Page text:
Whether you are working, planning to retire, or looking to move your pension to Spain, there is a lot to consider as an expat in Spain.
The Spanish pension system is divided into
- State pensions
- Occupational pensions
- Private pensions
The pension age in Spain is currently 66 years and 2 months, increasing by 2 months each year until reaching 67 in 2027. What you receive will depend on your contributions among other factors. Expats who have worked in an EU member country will have accumulated pension rights in each of these countries.
Should you have a UK state pension you may be wondering if you can still claim it while living in Spain. The answer is that your UK pension can be paid into any account you nominate, whether at home or abroad. However, there are important taxation entities to consider and you must notify HMRC that you are paying tax in Spain in order to take advantage of the tax treaty between the UK and Spain.
For expats with a private or occupational pension in the UK, there is the option to transfer your benefits into a Qualified Recognised Overseas Pension Scheme (QROPS) or Self Invested Personal Pension (SIPP) as these options both allow the pension holder to convert their sterling pension into a Euro account.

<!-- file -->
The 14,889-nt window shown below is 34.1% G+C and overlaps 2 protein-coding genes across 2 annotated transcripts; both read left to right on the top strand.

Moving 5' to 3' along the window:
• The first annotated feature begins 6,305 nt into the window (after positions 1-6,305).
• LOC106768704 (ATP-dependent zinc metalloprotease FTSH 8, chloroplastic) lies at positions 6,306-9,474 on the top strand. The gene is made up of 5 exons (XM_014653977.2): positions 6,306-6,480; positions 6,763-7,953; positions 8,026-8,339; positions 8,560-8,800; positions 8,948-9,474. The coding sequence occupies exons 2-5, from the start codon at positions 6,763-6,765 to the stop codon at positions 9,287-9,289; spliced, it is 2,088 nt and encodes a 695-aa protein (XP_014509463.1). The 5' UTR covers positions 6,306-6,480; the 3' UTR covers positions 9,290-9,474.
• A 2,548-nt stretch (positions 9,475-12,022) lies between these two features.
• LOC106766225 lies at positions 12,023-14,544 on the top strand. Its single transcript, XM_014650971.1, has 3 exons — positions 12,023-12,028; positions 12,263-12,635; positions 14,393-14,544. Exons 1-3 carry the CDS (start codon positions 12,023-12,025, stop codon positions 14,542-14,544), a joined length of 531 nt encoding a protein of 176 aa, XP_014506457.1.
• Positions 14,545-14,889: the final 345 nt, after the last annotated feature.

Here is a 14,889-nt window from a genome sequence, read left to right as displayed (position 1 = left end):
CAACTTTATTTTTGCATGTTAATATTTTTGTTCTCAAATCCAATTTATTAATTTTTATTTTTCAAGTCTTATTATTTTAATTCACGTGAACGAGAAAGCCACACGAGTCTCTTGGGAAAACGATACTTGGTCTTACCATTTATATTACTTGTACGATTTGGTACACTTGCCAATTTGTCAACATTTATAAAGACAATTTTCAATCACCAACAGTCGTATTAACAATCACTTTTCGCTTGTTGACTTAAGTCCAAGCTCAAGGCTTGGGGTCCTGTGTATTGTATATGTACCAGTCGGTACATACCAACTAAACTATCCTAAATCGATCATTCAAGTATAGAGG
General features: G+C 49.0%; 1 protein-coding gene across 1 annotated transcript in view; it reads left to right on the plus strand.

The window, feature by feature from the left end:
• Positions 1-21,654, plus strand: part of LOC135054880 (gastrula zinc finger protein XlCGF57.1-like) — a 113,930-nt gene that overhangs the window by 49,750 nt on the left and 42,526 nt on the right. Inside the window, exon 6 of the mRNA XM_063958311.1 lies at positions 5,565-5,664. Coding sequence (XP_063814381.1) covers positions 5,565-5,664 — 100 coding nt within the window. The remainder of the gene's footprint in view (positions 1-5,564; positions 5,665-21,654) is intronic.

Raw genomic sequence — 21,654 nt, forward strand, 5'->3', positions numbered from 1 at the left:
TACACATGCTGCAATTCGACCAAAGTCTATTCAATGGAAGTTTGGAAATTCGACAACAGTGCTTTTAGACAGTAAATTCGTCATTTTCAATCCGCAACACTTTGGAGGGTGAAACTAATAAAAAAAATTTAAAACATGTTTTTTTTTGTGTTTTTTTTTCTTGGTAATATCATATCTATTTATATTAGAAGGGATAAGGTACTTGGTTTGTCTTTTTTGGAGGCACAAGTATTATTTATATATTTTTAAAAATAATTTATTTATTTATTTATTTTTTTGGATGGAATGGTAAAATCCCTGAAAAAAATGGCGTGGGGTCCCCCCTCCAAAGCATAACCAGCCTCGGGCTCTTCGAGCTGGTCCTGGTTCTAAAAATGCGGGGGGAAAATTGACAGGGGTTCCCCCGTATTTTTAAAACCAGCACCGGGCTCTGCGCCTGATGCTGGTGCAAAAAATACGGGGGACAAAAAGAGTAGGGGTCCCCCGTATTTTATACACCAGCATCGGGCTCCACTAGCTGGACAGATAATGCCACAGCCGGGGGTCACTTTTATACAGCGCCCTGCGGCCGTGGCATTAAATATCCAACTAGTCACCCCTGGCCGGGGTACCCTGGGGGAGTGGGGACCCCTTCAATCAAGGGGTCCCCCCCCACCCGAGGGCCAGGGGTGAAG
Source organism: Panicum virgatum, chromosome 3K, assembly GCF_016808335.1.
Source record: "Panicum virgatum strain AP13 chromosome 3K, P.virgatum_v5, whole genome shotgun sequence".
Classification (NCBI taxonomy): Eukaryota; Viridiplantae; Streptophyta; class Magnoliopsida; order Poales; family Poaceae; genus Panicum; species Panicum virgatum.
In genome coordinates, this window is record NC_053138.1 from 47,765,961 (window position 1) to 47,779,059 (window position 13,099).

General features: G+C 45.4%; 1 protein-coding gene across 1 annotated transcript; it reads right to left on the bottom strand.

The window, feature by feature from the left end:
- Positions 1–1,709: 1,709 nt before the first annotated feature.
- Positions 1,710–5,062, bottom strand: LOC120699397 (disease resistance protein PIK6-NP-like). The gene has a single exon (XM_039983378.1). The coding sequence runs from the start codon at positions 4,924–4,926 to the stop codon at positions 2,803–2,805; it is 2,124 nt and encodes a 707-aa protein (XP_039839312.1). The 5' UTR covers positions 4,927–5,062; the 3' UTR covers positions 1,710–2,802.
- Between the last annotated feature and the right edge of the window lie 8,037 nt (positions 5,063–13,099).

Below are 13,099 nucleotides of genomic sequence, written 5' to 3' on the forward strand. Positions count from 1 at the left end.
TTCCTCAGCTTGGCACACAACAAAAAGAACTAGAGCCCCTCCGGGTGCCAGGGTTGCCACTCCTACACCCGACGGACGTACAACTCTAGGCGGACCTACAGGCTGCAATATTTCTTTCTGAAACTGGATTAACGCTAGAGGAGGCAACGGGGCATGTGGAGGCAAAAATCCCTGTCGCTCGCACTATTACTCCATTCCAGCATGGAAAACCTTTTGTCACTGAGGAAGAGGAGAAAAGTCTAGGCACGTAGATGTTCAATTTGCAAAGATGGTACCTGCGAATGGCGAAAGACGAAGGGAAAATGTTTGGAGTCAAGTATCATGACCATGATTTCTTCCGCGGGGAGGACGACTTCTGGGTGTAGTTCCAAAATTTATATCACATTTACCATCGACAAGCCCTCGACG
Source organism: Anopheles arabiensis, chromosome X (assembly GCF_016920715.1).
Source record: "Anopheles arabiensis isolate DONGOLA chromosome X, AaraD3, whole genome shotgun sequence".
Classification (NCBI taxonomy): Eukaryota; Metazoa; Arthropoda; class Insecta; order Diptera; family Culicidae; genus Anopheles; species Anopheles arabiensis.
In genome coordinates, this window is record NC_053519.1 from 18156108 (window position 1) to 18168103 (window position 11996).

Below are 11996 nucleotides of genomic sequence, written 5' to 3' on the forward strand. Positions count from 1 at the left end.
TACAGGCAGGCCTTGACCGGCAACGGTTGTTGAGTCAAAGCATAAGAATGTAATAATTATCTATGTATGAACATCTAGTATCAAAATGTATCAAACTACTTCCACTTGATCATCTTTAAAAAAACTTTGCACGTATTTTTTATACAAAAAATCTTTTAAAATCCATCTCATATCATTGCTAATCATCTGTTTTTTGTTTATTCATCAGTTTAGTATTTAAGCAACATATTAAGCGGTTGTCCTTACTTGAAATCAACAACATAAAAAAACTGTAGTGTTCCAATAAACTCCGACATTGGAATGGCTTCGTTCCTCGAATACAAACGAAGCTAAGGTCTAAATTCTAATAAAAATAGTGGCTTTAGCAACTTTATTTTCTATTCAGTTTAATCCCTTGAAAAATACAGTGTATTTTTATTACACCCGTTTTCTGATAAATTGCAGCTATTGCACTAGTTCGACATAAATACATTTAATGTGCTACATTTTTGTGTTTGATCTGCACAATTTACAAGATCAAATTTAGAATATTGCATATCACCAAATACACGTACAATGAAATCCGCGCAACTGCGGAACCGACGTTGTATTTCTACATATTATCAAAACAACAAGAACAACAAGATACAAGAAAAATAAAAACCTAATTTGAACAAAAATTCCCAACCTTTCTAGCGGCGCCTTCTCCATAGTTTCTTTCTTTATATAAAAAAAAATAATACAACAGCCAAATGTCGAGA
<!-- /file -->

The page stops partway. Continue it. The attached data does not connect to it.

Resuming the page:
For Expats with a defined benefit pension, there is the option to request a cash equivalent transfer value (CETV), which provides you with a lump sum in exchange for the lifetime benefit. Again, this can then be transferred into a QROPS or SIPP.
Money and tax for expats in Spain
It is essential to understand your tax liability in Spain as taxes are levied on foreign nationals regardless of whether they are a resident or non-resident. Whilst it is imperative to comply with your tax obligations, a financial advisor will be able to identify legitimate ways to mitigate your tax exposure.
In addition, financial advisers in Spain will help you determine whether you are a tax resident in Spain, which will ultimately dictate what taxes you are liable for.
There are several factors to consider concerning your portfolio as an expat in Spain. Whether you would benefit from a Spanish equivalent tax wrapper, whether your investments are Spanish compliant with EU registered funds and whether your portfolio is exposed to Spanish inheritance tax and Spanish wealth tax are just some of the questions a wealth management firm can provide answers to in relation to your investment management.
Overseas financial advisors in Spain
It is possible to use an overseas financial advisor, however, there are a couple of entities you may want to check before proceeding. Firstly, it is imperative that they have fiscal representation in Spain and secondly they are able to operate in Spain under EU freedom of services rules.
However, there are many excellent financial advisers in Spain, and choosing someone local can help forge a long-term relationship based on trust and communication.
Why your financial plan should include a will in Spain
The most compelling reason you should consider making a Spanish will is to ease the administration of your estate for your beneficiaries. This can substantially help to minimise any delays or cross-border uncertainties.